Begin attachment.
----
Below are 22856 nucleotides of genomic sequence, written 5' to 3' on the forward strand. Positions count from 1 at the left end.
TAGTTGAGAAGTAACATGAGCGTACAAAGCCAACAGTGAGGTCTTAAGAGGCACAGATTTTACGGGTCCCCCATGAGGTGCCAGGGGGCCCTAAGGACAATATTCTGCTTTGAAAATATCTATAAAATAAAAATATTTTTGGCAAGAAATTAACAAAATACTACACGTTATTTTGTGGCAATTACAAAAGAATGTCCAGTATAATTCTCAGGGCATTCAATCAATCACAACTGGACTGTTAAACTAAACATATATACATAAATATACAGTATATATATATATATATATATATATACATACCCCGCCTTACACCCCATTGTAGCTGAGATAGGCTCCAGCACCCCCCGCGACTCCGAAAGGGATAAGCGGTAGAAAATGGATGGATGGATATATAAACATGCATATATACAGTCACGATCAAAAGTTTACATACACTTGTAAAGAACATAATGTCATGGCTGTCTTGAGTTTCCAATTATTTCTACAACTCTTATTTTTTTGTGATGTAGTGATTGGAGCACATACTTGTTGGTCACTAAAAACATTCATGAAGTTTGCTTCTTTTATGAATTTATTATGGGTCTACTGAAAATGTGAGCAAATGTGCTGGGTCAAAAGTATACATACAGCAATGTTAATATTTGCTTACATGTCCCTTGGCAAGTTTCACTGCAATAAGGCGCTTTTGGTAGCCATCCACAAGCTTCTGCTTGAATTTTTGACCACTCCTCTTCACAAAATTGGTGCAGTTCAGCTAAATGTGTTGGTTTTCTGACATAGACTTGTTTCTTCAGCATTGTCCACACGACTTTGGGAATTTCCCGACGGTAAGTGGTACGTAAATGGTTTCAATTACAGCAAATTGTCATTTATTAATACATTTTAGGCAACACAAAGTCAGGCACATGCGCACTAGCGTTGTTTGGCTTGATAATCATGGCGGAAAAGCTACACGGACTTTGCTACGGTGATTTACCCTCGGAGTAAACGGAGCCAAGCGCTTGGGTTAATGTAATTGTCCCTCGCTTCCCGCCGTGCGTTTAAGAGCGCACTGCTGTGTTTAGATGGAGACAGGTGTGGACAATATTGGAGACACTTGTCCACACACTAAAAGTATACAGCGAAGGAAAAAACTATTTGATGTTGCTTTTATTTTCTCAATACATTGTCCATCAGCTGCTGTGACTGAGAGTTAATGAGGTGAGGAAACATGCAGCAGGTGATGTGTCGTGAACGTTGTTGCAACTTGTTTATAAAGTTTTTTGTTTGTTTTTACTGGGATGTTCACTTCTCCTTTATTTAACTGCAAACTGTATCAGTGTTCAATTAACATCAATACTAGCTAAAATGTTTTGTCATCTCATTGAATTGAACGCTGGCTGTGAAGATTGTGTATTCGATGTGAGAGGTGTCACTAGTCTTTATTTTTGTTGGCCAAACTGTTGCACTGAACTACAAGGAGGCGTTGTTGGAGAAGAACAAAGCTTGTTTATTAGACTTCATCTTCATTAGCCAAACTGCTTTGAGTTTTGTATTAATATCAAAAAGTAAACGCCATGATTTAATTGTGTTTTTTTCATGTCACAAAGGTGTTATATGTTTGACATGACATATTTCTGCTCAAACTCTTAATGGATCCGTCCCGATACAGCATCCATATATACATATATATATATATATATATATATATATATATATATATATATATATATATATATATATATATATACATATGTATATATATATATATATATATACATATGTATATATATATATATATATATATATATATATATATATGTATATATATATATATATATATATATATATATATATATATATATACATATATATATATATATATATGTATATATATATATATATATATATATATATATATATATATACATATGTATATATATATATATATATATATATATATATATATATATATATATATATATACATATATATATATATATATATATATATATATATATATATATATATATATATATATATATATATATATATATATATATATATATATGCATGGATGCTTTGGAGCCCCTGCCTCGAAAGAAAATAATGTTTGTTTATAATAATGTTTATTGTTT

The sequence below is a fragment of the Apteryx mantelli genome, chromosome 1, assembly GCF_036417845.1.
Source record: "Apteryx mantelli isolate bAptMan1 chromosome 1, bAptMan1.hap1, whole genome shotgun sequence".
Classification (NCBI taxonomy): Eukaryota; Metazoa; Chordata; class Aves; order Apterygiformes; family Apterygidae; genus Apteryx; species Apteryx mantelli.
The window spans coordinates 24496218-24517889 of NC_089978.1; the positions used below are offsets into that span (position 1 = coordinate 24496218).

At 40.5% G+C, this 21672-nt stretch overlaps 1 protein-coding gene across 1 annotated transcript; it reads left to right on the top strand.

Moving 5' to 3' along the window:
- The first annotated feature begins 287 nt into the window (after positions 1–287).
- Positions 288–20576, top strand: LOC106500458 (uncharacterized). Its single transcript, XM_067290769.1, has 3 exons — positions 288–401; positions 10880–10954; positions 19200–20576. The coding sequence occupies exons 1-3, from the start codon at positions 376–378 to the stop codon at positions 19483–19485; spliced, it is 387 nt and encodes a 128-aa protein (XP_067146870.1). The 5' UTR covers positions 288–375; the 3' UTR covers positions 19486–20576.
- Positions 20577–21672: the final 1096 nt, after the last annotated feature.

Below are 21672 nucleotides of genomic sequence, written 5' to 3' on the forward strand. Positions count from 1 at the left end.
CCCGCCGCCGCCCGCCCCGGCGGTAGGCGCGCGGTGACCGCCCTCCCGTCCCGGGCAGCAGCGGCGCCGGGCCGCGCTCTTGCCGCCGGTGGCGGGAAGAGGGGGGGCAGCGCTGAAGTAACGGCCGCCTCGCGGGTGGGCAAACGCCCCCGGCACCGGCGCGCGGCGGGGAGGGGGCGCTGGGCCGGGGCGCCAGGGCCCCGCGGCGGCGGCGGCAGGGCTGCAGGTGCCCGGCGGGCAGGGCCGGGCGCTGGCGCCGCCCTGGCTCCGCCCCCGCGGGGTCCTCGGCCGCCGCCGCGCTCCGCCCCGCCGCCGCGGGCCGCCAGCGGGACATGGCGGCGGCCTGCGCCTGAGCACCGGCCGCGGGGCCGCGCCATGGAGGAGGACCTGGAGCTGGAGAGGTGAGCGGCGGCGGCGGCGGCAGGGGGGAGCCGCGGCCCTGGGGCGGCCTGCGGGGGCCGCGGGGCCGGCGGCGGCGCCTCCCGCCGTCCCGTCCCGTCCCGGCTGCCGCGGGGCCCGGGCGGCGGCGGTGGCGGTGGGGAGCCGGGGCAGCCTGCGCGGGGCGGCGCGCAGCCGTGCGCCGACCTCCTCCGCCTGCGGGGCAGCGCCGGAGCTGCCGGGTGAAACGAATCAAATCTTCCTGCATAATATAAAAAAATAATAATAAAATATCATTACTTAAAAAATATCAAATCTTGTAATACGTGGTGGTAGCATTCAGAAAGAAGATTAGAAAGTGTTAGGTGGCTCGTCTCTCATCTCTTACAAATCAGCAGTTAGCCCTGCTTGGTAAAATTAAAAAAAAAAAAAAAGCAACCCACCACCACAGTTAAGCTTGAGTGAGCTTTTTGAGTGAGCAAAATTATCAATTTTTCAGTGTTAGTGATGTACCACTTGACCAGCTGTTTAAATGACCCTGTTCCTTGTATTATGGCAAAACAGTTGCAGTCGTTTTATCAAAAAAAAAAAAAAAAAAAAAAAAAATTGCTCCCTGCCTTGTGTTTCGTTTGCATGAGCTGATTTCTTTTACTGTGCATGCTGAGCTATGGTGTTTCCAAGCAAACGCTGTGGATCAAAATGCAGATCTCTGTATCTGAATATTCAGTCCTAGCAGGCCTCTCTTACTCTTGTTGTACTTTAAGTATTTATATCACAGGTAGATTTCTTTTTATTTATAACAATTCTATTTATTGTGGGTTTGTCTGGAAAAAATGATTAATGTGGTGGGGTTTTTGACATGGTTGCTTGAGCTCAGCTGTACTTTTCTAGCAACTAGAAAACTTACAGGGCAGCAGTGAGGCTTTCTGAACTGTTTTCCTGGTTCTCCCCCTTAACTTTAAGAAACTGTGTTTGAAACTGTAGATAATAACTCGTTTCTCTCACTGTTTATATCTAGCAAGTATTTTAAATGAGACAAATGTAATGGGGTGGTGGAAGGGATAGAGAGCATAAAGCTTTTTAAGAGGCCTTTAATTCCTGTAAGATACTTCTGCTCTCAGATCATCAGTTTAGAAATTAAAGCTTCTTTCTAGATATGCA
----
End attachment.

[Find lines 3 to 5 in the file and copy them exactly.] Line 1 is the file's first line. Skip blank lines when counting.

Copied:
The sequence below is a fragment of the Apteryx mantelli genome, chromosome 1, assembly GCF_036417845.1.
Source record: "Apteryx mantelli isolate bAptMan1 chromosome 1, bAptMan1.hap1, whole genome shotgun sequence".
Classification (NCBI taxonomy): Eukaryota; Metazoa; Chordata; class Aves; order Apterygiformes; family Apterygidae; genus Apteryx; species Apteryx mantelli.